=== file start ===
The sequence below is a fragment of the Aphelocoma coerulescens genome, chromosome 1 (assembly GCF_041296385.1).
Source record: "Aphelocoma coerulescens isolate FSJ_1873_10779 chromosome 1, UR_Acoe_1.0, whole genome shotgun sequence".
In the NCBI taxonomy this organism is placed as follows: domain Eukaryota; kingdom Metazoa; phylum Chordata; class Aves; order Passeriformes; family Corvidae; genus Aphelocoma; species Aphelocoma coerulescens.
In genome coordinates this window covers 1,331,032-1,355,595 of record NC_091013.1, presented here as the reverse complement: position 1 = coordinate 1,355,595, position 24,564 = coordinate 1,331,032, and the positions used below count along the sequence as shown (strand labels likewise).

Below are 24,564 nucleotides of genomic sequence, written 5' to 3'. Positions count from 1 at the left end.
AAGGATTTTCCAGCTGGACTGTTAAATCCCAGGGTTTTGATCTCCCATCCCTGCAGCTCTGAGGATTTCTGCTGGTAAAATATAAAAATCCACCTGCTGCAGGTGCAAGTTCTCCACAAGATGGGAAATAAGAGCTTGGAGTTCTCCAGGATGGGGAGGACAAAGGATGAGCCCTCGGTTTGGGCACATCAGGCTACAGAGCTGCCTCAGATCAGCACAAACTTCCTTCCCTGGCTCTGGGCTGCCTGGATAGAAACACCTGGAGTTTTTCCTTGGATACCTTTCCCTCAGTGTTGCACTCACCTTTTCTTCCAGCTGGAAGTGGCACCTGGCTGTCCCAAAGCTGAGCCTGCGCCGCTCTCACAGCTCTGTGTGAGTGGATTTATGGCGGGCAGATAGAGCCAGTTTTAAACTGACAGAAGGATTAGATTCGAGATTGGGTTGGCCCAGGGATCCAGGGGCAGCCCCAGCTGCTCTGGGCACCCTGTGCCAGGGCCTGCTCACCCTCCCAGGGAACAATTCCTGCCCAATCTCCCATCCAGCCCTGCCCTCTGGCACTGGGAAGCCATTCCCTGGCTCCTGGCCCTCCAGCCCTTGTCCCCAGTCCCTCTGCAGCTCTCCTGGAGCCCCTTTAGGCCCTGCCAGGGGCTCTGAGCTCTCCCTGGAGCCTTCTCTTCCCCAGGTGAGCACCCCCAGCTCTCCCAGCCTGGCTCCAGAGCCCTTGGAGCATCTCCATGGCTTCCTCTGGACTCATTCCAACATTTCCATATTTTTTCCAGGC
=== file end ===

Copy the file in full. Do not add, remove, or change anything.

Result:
The sequence below is a fragment of the Aphelocoma coerulescens genome, chromosome 1 (assembly GCF_041296385.1).
Source record: "Aphelocoma coerulescens isolate FSJ_1873_10779 chromosome 1, UR_Acoe_1.0, whole genome shotgun sequence".
In the NCBI taxonomy this organism is placed as follows: domain Eukaryota; kingdom Metazoa; phylum Chordata; class Aves; order Passeriformes; family Corvidae; genus Aphelocoma; species Aphelocoma coerulescens.
In genome coordinates this window covers 1,331,032-1,355,595 of record NC_091013.1, presented here as the reverse complement: position 1 = coordinate 1,355,595, position 24,564 = coordinate 1,331,032, and the positions used below count along the sequence as shown (strand labels likewise).

Below are 24,564 nucleotides of genomic sequence, written 5' to 3'. Positions count from 1 at the left end.
AAGGATTTTCCAGCTGGACTGTTAAATCCCAGGGTTTTGATCTCCCATCCCTGCAGCTCTGAGGATTTCTGCTGGTAAAATATAAAAATCCACCTGCTGCAGGTGCAAGTTCTCCACAAGATGGGAAATAAGAGCTTGGAGTTCTCCAGGATGGGGAGGACAAAGGATGAGCCCTCGGTTTGGGCACATCAGGCTACAGAGCTGCCTCAGATCAGCACAAACTTCCTTCCCTGGCTCTGGGCTGCCTGGATAGAAACACCTGGAGTTTTTCCTTGGATACCTTTCCCTCAGTGTTGCACTCACCTTTTCTTCCAGCTGGAAGTGGCACCTGGCTGTCCCAAAGCTGAGCCTGCGCCGCTCTCACAGCTCTGTGTGAGTGGATTTATGGCGGGCAGATAGAGCCAGTTTTAAACTGACAGAAGGATTAGATTCGAGATTGGGTTGGCCCAGGGATCCAGGGGCAGCCCCAGCTGCTCTGGGCACCCTGTGCCAGGGCCTGCTCACCCTCCCAGGGAACAATTCCTGCCCAATCTCCCATCCAGCCCTGCCCTCTGGCACTGGGAAGCCATTCCCTGGCTCCTGGCCCTCCAGCCCTTGTCCCCAGTCCCTCTGCAGCTCTCCTGGAGCCCCTTTAGGCCCTGCCAGGGGCTCTGAGCTCTCCCTGGAGCCTTCTCTTCCCCAGGTGAGCACCCCCAGCTCTCCCAGCCTGGCTCCAGAGCCCTTGGAGCATCTCCATGGCTTCCTCTGGACTCATTCCAACATTTCCATATTTTTTCCAGGC